Keep your eye on this one.

In the fall of 2013, the Federal Reserve Banks launched a study of the US payments system.  The study has three targets: first, a faster payment system; second, a more secure payment system; and third, an analysis of the business case to adopt the ISO 20022 payment standard.

The Federal Reserve Banks' study began with the September 2013 release of a paper titled “Payment System Improvement – Public Consultation Paper.” That paper initiated a study based on the proposition that the remarkable rate of new technology and processes in US payment systems is “driven mostly by market forces rather than government direction,” but that government, and especially the Federal Reserve Banks, can have the salutary role of “bringing the [payments] industry together to foster coordination and…drive payment system improvement.”

The Federal Reserve Banks called for comment from all stakeholders, and the level of response was substantial.  The highlight of the comment process came in June 2014, with a series of Federal Reserve Bank/industry forums, held at six “town hall” meetings at various locations across the country.  Some 200 detailed written comments were received.  The slide deck used at those meetings, and the full text of all 200 written comments received, are available here.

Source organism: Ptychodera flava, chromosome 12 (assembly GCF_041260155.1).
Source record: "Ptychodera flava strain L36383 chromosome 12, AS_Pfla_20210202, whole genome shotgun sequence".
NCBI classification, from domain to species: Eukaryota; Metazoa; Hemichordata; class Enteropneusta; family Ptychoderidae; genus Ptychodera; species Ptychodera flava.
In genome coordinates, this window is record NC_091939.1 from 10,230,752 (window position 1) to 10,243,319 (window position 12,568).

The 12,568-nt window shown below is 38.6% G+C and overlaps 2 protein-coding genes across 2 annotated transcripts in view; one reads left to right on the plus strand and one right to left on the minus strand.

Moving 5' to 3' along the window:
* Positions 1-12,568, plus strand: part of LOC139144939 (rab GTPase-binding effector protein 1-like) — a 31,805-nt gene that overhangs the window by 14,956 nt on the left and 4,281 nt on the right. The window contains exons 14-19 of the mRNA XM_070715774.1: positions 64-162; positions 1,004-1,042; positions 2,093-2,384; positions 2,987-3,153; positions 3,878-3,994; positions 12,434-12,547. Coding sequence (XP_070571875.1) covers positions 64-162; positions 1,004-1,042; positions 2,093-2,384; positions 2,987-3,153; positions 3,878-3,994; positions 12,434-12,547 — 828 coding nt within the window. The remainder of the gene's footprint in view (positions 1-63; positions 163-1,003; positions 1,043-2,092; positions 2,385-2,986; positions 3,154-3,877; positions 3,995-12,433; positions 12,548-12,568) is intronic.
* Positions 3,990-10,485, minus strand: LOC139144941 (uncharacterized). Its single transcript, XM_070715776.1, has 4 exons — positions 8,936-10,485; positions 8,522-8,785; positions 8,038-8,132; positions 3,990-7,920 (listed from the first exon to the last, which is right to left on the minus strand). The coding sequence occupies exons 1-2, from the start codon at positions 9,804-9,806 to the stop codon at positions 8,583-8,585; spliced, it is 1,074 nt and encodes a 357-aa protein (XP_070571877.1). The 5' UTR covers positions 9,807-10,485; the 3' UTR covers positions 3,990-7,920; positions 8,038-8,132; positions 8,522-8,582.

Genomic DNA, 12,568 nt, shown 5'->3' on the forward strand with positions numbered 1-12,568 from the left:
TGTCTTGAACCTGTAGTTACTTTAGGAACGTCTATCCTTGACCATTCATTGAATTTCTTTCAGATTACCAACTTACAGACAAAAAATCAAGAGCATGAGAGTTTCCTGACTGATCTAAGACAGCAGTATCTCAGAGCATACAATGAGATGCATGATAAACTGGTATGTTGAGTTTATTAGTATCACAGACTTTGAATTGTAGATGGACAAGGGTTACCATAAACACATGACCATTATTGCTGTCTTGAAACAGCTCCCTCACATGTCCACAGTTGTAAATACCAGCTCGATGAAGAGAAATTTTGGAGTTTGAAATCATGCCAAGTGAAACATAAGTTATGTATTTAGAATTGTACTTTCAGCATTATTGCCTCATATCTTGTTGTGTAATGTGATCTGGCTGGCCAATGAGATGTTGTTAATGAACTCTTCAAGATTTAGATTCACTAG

The town hall meeting slide deck shows the detail, depth and sophistication of the project research.  The presentation holds the desired outcome to be “ubiquitous, faster electronic solutions” for both business and personal payments, with the Federal Reserve providing a “flexible and cost-effective means for private sector arrangements to settle their positions rapidly and with finality.”  The project is reviewing both the legacy systems (ACH, check, funds transfer, credit cards and debit cards) and the emerging methods (mobile wallets, money transfer solutions, reloadable cards and virtual currencies). The challenges of safe, fast, efficient cross-border payments are being examined.  And the project was mindful of “learnings” from payment systems around the world, including the UK’s Faster Payment Service, the Canadian Payments Association, Poland’s Express ELIXIR, Singapore’s G3, and the EU’s Single Euro Payments Area.

ISO 20022 is one of the three main inquiry areas of the project.  At the June 2014 town hall meetings, the interim assessment on ISO 20022 included the fact that, in the US, there is a general “lack of understanding” of the standard, coupled with a demand for its implementation coming from large banks and corporate payments systems users.  The tentative conclusion is that there is a strategic, even if not strictly cost-effective, grounds for implementation of the standard.

One idea under discussion is the creation of a permanent US Payments Advisory Council, to provide industry direction, in collaboration with governmental entities, on payment system evolution.

Recently, the Federal Reserve Banks have announced the “Final Phase” of the research process.  Comments are still be accepted, and interested parties are encouraged by the sponsor to submit their views.